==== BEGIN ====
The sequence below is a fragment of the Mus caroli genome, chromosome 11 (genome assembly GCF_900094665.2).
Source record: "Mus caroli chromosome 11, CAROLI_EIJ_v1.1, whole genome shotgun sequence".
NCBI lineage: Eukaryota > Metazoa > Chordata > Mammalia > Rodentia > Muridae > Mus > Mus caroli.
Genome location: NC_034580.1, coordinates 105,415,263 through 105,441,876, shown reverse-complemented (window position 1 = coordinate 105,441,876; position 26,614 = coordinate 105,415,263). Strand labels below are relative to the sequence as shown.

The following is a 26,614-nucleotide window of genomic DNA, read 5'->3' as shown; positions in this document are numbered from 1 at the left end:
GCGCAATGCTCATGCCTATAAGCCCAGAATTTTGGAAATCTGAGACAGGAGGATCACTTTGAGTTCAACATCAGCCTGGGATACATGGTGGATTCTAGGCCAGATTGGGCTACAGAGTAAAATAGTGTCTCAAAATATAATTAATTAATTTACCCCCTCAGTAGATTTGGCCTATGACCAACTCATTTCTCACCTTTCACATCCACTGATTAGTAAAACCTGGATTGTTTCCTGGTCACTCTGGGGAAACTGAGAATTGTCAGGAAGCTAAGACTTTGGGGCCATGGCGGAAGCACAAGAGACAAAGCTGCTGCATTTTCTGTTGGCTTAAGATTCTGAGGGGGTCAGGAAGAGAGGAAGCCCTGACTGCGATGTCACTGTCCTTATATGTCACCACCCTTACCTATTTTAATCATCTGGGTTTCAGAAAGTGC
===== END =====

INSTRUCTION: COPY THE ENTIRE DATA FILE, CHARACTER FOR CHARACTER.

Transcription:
The sequence below is a fragment of the Mus caroli genome, chromosome 11 (genome assembly GCF_900094665.2).
Source record: "Mus caroli chromosome 11, CAROLI_EIJ_v1.1, whole genome shotgun sequence".
NCBI lineage: Eukaryota > Metazoa > Chordata > Mammalia > Rodentia > Muridae > Mus > Mus caroli.
Genome location: NC_034580.1, coordinates 105,415,263 through 105,441,876, shown reverse-complemented (window position 1 = coordinate 105,441,876; position 26,614 = coordinate 105,415,263). Strand labels below are relative to the sequence as shown.

The following is a 26,614-nucleotide window of genomic DNA, read 5'->3' as shown; positions in this document are numbered from 1 at the left end:
GCGCAATGCTCATGCCTATAAGCCCAGAATTTTGGAAATCTGAGACAGGAGGATCACTTTGAGTTCAACATCAGCCTGGGATACATGGTGGATTCTAGGCCAGATTGGGCTACAGAGTAAAATAGTGTCTCAAAATATAATTAATTAATTTACCCCCTCAGTAGATTTGGCCTATGACCAACTCATTTCTCACCTTTCACATCCACTGATTAGTAAAACCTGGATTGTTTCCTGGTCACTCTGGGGAAACTGAGAATTGTCAGGAAGCTAAGACTTTGGGGCCATGGCGGAAGCACAAGAGACAAAGCTGCTGCATTTTCTGTTGGCTTAAGATTCTGAGGGGGTCAGGAAGAGAGGAAGCCCTGACTGCGATGTCACTGTCCTTATATGTCACCACCCTTACCTATTTTAATCATCTGGGTTTCAGAAAGTGC